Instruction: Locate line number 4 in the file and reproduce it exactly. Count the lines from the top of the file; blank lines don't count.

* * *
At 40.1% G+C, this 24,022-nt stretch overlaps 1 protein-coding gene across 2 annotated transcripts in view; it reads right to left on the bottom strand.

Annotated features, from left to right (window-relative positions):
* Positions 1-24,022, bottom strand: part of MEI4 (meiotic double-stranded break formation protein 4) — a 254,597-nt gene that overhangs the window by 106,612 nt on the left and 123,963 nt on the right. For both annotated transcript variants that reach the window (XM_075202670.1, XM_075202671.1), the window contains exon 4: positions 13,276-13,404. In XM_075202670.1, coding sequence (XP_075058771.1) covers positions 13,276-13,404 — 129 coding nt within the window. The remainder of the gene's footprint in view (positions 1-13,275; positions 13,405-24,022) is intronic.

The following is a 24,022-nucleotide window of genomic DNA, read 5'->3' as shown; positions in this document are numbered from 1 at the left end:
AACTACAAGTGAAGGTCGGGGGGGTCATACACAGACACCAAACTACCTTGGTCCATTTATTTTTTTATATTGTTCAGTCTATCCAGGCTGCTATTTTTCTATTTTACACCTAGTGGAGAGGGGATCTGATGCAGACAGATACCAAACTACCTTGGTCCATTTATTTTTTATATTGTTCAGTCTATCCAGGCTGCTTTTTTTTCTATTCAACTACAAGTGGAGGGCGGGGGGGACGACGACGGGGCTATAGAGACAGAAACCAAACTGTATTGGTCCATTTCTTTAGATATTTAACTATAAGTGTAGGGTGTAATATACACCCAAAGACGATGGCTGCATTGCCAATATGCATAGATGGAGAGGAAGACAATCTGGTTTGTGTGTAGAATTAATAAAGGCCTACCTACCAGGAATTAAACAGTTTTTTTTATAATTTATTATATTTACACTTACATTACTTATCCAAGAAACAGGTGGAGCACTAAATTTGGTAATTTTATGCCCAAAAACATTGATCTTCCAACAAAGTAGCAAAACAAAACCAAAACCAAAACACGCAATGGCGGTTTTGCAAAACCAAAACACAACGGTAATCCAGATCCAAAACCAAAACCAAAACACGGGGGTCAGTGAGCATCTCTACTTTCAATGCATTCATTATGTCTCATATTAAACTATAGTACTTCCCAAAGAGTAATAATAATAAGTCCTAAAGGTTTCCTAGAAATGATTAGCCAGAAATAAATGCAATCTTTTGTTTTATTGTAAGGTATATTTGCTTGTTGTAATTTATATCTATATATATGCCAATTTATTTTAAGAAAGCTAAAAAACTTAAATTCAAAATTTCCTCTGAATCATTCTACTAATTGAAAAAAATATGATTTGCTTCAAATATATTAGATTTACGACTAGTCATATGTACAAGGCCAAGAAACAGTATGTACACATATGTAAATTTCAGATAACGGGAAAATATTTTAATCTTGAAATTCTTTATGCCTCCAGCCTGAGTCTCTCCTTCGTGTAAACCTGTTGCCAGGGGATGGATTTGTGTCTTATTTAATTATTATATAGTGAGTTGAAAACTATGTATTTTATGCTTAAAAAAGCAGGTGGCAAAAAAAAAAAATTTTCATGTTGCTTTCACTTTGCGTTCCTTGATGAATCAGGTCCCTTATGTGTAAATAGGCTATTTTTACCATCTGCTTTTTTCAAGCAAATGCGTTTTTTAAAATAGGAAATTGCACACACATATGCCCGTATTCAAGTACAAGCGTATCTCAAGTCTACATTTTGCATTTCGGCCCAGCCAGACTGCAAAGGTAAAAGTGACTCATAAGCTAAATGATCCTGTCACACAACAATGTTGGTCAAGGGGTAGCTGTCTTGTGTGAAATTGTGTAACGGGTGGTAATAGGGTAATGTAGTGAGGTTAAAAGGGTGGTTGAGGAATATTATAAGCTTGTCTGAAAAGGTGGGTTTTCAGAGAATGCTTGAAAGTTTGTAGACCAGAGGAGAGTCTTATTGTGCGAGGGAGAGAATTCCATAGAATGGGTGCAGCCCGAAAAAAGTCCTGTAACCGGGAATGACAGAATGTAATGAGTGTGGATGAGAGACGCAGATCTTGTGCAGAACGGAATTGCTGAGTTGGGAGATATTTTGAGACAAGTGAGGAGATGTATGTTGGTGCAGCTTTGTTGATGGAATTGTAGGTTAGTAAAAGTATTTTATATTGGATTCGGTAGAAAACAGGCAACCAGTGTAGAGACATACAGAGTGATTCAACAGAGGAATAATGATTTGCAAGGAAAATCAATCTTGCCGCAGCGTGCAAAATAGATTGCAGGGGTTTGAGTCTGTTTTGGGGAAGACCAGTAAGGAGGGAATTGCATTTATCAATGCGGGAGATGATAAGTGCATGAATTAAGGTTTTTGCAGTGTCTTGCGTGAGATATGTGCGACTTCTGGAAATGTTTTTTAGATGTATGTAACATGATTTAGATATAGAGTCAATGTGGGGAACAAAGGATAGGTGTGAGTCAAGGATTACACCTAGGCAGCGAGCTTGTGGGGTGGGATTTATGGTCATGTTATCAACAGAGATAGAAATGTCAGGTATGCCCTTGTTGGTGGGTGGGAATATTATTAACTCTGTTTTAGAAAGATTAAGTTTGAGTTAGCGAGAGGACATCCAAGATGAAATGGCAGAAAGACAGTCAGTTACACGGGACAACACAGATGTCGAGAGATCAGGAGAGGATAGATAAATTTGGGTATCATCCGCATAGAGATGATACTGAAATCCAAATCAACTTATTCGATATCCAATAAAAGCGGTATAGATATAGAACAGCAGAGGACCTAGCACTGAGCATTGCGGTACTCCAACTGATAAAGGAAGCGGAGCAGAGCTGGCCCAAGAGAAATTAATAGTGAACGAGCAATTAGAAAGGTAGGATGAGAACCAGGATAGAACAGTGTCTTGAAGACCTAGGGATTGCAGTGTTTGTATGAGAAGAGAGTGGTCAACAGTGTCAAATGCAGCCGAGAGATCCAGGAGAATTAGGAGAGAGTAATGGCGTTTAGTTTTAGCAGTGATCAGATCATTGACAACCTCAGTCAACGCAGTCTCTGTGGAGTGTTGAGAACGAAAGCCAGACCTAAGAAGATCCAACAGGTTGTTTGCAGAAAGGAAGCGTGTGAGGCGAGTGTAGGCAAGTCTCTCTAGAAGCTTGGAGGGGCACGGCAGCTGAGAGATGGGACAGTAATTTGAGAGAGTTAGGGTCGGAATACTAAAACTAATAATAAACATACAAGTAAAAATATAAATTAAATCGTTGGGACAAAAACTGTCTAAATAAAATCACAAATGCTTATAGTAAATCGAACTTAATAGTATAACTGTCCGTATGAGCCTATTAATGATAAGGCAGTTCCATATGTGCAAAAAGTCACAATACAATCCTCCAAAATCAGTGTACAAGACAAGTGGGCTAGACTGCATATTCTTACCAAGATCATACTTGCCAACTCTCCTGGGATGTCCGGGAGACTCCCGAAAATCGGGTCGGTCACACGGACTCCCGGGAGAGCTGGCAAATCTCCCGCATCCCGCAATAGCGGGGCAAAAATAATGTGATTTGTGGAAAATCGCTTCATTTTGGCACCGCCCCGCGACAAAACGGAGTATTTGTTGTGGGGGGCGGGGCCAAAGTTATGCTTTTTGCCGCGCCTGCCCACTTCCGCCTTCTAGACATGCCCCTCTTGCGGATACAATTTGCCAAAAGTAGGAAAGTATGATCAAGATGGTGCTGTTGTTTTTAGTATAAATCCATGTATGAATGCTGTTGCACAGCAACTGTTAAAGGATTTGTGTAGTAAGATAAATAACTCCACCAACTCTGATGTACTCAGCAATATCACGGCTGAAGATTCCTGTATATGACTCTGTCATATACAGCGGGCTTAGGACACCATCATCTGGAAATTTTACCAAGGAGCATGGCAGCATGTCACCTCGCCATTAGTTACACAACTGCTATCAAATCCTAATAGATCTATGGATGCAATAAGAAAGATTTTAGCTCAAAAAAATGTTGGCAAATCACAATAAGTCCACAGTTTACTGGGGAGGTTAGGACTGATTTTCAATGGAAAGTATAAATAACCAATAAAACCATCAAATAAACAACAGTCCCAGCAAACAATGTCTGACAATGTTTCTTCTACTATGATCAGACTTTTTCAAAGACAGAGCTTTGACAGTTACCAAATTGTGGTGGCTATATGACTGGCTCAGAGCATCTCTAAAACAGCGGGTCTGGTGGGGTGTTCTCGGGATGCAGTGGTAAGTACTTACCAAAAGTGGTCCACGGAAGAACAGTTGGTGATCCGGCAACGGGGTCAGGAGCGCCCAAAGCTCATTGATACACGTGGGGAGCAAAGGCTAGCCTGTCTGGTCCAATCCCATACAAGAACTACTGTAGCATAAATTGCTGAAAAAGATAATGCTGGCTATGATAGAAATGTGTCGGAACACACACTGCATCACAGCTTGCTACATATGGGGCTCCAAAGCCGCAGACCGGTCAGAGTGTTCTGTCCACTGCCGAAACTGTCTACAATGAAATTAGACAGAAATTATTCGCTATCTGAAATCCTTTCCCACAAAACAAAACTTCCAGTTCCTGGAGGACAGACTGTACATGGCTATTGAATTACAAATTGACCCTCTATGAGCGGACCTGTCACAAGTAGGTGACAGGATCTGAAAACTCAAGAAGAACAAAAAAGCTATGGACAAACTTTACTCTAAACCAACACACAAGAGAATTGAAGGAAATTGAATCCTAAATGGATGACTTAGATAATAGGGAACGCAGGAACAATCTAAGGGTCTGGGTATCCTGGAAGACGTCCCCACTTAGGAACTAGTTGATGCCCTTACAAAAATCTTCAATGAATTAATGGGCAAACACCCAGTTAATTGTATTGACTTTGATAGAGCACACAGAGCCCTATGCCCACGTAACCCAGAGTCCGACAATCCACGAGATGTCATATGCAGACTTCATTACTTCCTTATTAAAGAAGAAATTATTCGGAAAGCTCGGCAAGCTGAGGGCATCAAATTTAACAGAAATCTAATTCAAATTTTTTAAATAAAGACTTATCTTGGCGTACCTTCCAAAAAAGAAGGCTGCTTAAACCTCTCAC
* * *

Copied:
The following is a 24,022-nucleotide window of genomic DNA, read 5'->3' as shown; positions in this document are numbered from 1 at the left end: